of the panegyric analogy for the purpose of explaining the term "philosopher" or
"theoretic man", is certainly older than Heracleides' nff>t **?J ctrTVOtJ , and
perhaps even older than Aristotle's Protrepticus. It might be conjectured that
it was already known, and already used, during the first part of the fourth century
B.C., and, as fragment 194 (Diels-Kranz) of Democritu*- seems to indicate, probably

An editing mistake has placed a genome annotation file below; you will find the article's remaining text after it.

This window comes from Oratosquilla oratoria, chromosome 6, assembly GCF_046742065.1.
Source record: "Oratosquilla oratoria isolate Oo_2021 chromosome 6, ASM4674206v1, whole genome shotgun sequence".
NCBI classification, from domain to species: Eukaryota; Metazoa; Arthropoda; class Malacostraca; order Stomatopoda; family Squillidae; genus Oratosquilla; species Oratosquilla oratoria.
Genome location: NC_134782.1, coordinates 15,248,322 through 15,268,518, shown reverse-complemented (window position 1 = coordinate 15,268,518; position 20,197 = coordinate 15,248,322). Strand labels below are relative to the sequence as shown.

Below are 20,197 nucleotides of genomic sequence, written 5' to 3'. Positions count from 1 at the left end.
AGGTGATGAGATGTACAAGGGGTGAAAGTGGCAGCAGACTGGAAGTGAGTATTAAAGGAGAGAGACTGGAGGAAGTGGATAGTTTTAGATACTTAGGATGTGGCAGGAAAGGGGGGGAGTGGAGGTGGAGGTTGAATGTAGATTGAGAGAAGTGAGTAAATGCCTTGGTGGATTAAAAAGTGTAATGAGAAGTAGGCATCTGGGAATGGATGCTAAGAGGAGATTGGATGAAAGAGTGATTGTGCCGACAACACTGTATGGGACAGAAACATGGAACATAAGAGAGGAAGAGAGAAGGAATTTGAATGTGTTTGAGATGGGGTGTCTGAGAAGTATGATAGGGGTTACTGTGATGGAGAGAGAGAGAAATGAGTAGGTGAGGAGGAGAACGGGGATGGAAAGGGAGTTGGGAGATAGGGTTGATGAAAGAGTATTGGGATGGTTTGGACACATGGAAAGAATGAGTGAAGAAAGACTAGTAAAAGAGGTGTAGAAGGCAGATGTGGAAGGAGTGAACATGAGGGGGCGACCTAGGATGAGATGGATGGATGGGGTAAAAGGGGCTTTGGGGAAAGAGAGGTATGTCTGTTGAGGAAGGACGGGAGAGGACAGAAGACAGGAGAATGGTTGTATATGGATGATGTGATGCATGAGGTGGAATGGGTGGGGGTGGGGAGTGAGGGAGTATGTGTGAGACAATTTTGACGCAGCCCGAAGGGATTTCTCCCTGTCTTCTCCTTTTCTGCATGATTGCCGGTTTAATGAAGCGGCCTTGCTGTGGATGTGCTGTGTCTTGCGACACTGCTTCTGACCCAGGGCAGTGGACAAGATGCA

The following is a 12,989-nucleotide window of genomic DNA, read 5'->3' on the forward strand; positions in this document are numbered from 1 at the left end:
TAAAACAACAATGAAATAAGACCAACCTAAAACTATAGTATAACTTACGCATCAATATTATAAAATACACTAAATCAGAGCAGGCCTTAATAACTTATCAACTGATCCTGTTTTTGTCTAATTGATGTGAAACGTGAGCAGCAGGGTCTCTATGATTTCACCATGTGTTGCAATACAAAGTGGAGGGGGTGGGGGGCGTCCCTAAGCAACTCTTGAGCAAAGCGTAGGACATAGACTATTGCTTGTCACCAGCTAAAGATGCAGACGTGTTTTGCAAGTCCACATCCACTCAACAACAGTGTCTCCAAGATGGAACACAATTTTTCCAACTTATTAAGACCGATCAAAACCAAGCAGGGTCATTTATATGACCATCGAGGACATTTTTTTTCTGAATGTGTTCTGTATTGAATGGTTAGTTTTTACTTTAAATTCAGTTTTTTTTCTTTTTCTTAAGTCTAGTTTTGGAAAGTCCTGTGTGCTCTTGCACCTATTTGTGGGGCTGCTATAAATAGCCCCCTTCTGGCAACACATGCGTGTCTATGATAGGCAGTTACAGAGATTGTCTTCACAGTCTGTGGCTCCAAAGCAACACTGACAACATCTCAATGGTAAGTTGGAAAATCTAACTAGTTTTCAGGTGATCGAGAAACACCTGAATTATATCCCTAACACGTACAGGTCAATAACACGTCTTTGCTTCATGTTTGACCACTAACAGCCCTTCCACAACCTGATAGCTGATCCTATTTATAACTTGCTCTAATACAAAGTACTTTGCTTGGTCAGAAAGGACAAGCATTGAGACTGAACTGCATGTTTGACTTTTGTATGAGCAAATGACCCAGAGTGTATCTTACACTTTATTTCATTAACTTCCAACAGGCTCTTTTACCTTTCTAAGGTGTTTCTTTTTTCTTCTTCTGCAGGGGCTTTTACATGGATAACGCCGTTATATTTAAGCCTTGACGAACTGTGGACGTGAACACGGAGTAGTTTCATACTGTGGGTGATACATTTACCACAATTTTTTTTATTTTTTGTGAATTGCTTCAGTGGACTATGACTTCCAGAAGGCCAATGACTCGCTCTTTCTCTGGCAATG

before that time. The further question as to whether this analogy may in fact be
traced back to Pythagoras himself, is outside the scope of this brief comment. It
does seem doubtful, however, that so "technical" a term as "philosopher"
should
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already be in use during the latter part of the sixth century B.C. In any event,
Aristotle does not credit it specifically to Pythagoras.